Ceramics class tonight:
Hopefully, the St Paul-St Louis church facade will have been fired and ready to be underglazed with some interesting colours.
|St Paul-St Louis|
The temple building below has the kind of burnished finish that I envisage my church having.
|Found this ceramic model of a temple somewhere on the web.|
When I was flicking through some pictures of Parisian buildings, I came across this one. Perhaps, I'll add canopies to my model of the Boulevard Haussmann.
Currently listening to:
Radio 3, Composer of the Week.
This week, Donald Macleod considers the life and work of the French composer, Charles Gounod, 1818 - 1893.
Last night's dinner on a shoestring:
Fricassee of lamb, potatoes and shallots. Instead of braising the lamb in white wine, used red and then thickened sauce with egg yolks and lemon juice.
Lamb cost £7.50 and the accessories about £2, so that equals £4.75per head.
Tango, squash and mathematics
One of the least satisfactory squash coaching lessons I ever received was given by a very fat but highly esteemed coach who warmed up the squash ball for use by keeping it under his armpit.
His approach was intellectually beyond me. His opening gambit was not anything to do with technique (which is what I was interested in) but was that squash is a 3D pursuit and that one must think of all shot making as taking place within this 3D space.
This meant nothing to me: I seemed capable of seeing shots only in terms of a 2D Euclidean geometry.
But, I knew that the fault lay with me not with the coach. And, I still think of his comments all these years later.
But, I have the same mental block with my Tango tuition. Go left, go right, go forwards go back - these are all constructs I understand and can execute. But when the tutors talk of moving into space, shifting weight, and so on, my mind seizes up just as it did with the squash coach.
At least nobody's armpits are involved.
There was an interesting interview on Radio Scotland today. A composer and choreographer was talking about her collaboration with a mathematician. The mathematician had told her that maths is all about patterns.* Her latest composition/dance is being performed in Glasgow this weekend and the audience is invited to move about the venue and indeed climb to various balconies so that the movements can be viewed from above, thus revealing the 3D nature of the dance.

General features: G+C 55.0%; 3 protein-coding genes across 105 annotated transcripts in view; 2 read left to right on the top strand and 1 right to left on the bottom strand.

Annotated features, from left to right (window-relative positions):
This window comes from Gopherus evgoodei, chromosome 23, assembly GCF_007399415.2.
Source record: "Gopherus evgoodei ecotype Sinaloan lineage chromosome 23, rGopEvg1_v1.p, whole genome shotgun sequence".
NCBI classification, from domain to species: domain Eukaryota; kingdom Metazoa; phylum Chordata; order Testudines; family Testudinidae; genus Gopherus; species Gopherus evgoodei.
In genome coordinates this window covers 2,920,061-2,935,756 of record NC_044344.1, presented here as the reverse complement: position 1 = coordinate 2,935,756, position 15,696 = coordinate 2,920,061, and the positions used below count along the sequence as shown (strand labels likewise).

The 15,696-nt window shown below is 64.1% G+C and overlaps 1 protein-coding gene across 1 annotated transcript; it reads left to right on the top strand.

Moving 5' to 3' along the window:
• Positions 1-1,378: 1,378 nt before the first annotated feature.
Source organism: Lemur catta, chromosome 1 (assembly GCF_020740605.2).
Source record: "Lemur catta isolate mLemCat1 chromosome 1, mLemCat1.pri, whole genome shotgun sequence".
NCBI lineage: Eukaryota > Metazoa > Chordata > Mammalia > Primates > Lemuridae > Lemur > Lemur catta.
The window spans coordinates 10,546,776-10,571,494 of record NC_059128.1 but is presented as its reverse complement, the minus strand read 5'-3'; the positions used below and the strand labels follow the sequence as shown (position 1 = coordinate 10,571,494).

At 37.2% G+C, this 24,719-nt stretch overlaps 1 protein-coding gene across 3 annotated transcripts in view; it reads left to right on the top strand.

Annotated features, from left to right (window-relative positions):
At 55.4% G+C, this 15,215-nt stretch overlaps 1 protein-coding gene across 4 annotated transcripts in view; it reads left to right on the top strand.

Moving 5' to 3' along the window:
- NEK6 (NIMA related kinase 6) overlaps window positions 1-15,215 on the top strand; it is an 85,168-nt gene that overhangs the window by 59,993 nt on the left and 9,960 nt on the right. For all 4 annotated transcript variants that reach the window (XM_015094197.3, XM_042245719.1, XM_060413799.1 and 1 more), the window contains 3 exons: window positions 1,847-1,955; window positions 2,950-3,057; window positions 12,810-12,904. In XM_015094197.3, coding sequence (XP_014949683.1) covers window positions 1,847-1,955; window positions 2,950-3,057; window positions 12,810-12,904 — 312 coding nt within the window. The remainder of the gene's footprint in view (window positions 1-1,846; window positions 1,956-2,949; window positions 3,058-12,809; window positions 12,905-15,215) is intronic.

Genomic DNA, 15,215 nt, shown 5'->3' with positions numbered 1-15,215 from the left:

I intend going to see this performance: entry is free and my bus pass gives me free travel to it.
My hope is that the experience will kick-start within me some appreciation of my own movements as being a 3D affair. Obviously, I know that they are in 3D but I have no appreciation of this 3D element and thus cannot exploit their 3Dness. To be even an average Tango proponent, one needs to understand this 3Dness.
* It is oft said that mathematics is about patterns as opposed to numbers. That is where my understanding of mathematics came to a grinding halt. Peano's axioms I enjoyed; Complex numbers and Calculus I loved: but topology was a closed book.
All these issues - Tango, squash and maths - are inter-linked in some way.
Have still done very little on the meditation front. But I did attend my local church last night to hear a fascinating lecture given by a hospital consultant in Palliative Care. Certainly lots to meditate upon afterwards.